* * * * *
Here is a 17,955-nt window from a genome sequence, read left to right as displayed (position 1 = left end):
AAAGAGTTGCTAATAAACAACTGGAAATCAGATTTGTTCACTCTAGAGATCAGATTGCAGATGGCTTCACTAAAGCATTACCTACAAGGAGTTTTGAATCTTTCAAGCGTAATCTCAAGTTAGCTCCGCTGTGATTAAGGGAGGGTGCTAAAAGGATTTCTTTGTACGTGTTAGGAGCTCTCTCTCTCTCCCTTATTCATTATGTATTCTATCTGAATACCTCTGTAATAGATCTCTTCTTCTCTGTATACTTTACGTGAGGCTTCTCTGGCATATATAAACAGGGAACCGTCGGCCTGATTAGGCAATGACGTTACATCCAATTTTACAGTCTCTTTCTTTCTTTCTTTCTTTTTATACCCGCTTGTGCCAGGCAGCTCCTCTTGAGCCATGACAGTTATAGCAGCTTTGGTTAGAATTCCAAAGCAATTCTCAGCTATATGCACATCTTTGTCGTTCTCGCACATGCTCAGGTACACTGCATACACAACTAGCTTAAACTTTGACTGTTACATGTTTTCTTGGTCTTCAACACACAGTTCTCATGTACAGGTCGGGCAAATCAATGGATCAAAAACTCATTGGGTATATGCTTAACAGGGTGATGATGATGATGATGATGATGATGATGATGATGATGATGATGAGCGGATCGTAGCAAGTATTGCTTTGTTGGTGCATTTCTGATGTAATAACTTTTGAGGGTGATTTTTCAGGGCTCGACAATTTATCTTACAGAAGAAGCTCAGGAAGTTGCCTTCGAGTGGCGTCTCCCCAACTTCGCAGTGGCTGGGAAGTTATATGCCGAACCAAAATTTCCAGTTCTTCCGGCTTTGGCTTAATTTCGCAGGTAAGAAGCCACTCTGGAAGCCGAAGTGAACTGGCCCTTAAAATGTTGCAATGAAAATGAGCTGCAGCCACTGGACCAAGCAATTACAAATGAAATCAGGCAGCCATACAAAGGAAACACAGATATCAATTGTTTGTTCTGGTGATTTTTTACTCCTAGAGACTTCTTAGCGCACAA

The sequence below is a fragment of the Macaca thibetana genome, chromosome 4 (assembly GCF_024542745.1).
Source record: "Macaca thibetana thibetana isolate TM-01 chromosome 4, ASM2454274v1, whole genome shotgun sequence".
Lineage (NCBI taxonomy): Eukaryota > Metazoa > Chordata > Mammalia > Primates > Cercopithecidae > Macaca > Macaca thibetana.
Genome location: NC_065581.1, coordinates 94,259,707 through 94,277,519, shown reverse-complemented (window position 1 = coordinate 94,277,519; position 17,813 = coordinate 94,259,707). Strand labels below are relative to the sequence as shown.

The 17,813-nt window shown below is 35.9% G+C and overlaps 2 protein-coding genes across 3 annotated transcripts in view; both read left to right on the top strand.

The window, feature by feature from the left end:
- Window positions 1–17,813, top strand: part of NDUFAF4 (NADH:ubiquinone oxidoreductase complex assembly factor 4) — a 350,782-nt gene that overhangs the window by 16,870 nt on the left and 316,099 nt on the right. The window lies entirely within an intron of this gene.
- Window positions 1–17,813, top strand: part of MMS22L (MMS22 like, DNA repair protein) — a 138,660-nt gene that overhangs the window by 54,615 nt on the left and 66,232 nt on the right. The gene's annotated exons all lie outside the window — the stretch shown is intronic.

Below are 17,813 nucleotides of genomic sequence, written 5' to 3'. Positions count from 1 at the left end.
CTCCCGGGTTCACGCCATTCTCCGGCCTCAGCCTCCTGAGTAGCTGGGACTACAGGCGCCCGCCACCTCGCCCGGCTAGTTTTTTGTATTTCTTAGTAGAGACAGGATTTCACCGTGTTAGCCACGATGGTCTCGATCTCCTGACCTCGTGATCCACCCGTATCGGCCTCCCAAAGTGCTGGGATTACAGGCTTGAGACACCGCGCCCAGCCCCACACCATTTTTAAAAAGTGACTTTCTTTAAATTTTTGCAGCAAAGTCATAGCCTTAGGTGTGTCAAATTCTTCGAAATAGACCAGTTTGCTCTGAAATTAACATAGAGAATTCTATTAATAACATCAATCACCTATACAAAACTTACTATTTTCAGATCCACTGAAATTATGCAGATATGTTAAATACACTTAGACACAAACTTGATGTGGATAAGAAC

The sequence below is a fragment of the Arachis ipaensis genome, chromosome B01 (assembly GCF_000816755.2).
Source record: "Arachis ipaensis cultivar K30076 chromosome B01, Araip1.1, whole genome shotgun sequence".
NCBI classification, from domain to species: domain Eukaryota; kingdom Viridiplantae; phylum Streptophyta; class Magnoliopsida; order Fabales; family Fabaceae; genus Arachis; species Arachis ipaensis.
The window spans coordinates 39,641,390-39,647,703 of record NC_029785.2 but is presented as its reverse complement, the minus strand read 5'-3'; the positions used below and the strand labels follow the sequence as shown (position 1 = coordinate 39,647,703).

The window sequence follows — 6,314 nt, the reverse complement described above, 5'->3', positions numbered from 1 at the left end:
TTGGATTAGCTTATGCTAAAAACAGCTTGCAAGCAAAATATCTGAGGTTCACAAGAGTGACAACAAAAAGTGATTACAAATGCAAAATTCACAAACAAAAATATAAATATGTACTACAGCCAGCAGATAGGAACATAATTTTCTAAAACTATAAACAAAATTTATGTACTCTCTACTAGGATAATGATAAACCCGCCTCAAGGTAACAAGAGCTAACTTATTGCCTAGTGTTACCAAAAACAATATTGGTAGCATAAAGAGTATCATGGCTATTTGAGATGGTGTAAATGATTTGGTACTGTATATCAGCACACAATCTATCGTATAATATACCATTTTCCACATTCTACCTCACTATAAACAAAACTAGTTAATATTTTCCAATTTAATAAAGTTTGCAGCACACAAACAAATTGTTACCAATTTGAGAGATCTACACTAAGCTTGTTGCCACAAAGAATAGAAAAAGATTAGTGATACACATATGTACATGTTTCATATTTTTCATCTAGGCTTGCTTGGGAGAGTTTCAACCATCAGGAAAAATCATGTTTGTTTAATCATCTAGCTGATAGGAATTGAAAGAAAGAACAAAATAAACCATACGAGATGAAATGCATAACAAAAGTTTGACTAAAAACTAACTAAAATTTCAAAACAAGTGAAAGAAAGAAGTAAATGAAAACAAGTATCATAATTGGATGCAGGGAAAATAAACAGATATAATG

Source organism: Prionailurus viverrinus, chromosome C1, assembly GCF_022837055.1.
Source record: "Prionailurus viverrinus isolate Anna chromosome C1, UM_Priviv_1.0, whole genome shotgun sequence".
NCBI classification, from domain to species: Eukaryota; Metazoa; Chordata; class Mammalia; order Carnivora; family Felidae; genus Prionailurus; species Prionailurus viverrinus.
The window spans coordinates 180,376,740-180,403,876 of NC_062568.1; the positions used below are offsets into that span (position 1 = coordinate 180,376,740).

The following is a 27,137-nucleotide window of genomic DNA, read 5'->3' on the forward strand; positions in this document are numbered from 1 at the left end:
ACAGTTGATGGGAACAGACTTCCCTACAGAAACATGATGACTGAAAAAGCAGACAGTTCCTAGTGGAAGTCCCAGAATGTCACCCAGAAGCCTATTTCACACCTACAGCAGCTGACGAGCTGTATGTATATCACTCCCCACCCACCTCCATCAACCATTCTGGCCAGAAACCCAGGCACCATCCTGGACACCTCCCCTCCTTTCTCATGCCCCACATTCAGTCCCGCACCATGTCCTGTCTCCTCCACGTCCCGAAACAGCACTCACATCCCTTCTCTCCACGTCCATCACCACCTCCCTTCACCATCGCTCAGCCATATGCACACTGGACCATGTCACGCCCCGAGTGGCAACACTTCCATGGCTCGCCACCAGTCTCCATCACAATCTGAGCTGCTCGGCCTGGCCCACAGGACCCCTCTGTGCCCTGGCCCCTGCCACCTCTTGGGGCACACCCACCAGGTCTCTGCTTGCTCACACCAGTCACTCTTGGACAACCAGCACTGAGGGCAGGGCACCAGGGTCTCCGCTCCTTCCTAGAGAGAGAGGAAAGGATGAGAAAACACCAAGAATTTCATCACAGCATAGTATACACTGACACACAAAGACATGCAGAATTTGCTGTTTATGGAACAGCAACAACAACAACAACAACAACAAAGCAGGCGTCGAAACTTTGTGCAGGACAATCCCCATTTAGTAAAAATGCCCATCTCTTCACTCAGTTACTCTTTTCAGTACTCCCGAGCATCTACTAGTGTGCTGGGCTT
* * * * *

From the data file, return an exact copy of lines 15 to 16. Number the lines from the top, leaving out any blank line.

NCBI classification, from domain to species: domain Eukaryota; kingdom Viridiplantae; phylum Streptophyta; class Magnoliopsida; order Fabales; family Fabaceae; genus Arachis; species Arachis ipaensis.
The window spans coordinates 39,641,390-39,647,703 of record NC_029785.2 but is presented as its reverse complement, the minus strand read 5'-3'; the positions used below and the strand labels follow the sequence as shown (position 1 = coordinate 39,647,703).